Good Faith and Fair Dealing Balances Negative Bias in Investigations

Potentially fraudulent insurance claims require investigations which are much more rigorous than ordinary claims where no suspicion of fraud exists.  These are conducted by investigators who work out of the Special Investigation Unit (SIU).  In turn the SIU often relies on the integrity of the processes and evidence secured by qualified field investigators from qualified vendors such as Pro Investigative Solutions.

Many states have passed legislation which requires insurance companies to establish the SIU function.  The SIU becomes the “go-to” for claims staff to refer suspicious claims, interact with state fraud bureaus, law enforcement, and the National Insurance Crime Bureau.  But, where there is a suspicion of fraud, flags have already been raised which give rise to a potential bias on the part of the investigators and naturally challenge the objectivity of the investigative effort.  Issues are encountered throughout the special investigation which provide new insights into potential defenses to claims based on fraud however, these also provide potential liability to the insurance company for damages over and above the policy coverage.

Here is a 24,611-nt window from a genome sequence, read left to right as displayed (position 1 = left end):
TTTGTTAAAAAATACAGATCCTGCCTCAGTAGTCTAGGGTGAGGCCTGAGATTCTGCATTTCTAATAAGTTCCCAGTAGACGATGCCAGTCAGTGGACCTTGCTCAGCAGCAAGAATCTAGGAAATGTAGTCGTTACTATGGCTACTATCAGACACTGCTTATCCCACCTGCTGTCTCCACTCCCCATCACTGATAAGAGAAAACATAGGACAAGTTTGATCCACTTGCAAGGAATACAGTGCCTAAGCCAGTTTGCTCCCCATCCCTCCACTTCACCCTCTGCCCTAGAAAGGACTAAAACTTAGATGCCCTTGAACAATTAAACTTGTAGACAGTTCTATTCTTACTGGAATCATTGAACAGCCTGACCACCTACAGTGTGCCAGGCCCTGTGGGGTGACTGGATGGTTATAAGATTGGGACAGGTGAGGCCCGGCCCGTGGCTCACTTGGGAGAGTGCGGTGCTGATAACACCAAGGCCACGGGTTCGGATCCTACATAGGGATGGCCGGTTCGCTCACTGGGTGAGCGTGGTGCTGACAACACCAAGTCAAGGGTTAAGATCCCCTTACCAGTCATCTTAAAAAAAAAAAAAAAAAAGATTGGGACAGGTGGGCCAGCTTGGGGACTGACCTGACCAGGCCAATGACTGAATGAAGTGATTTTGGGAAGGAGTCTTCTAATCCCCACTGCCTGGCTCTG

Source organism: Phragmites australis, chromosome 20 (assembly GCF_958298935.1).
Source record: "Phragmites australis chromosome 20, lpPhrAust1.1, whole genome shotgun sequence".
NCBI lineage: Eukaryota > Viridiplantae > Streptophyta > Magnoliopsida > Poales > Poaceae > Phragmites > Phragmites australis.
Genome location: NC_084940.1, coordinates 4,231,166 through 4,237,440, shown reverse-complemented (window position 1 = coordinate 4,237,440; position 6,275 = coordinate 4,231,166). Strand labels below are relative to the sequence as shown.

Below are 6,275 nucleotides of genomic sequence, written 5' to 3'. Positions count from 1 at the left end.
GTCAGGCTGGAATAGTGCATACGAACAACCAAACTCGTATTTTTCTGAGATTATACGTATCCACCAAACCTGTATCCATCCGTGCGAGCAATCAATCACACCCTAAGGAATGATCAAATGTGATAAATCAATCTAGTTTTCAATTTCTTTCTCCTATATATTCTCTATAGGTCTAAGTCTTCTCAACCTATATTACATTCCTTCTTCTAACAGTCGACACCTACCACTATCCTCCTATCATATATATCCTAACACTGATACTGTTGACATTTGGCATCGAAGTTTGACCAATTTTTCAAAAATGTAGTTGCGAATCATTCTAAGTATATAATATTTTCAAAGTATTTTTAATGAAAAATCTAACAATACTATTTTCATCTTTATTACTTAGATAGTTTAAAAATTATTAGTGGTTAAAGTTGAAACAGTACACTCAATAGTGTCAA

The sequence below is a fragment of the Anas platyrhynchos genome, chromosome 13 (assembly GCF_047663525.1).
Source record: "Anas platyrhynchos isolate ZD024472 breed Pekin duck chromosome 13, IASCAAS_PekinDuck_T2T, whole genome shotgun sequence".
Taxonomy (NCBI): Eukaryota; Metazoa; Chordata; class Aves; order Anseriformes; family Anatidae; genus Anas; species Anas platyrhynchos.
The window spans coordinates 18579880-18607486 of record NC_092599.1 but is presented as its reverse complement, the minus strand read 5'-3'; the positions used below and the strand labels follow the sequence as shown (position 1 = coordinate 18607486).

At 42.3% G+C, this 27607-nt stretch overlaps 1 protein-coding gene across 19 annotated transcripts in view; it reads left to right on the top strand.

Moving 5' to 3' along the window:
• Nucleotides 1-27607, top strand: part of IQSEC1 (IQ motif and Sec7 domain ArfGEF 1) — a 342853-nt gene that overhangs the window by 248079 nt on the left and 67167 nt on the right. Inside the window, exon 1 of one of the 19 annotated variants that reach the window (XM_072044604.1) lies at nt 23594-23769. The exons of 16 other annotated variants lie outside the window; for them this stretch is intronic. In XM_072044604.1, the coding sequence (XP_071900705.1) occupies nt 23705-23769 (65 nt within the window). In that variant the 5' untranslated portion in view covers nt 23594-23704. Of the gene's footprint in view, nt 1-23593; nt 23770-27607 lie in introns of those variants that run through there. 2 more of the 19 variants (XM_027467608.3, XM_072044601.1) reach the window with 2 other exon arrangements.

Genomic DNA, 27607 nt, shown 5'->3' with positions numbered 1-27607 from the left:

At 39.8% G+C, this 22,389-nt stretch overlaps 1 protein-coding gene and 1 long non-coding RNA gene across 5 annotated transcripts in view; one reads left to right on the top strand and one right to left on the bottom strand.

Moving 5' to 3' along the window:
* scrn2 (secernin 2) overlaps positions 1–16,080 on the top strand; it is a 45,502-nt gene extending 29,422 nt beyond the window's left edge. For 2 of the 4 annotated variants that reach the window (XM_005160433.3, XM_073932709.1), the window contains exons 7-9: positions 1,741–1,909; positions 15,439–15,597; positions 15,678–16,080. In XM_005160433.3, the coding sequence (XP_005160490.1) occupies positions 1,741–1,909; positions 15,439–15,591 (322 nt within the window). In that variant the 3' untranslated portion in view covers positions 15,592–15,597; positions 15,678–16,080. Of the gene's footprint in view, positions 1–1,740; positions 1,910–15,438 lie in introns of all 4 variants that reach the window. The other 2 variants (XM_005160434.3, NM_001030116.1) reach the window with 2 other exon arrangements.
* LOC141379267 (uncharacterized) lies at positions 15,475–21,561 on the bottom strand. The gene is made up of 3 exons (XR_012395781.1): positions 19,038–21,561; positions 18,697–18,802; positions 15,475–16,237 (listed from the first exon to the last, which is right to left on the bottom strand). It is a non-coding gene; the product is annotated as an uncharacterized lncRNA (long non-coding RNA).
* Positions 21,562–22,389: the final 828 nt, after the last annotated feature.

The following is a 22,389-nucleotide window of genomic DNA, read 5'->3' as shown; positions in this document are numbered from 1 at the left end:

Insurance policies provide express duties for both the insurance company and the insured.  Outside the policy, courts have held that “good faith and fair dealing” are expected by the insurance company and its representatives including the field investigator.  A breach of “good faith and fair dealing” will expose the company to damages which exceed the policy’s limits of liability including consequential and punitive damages.  Remember the bias we are balancing here…the lack of “good faith” is “bad faith”.  The “Golden Rule” always works.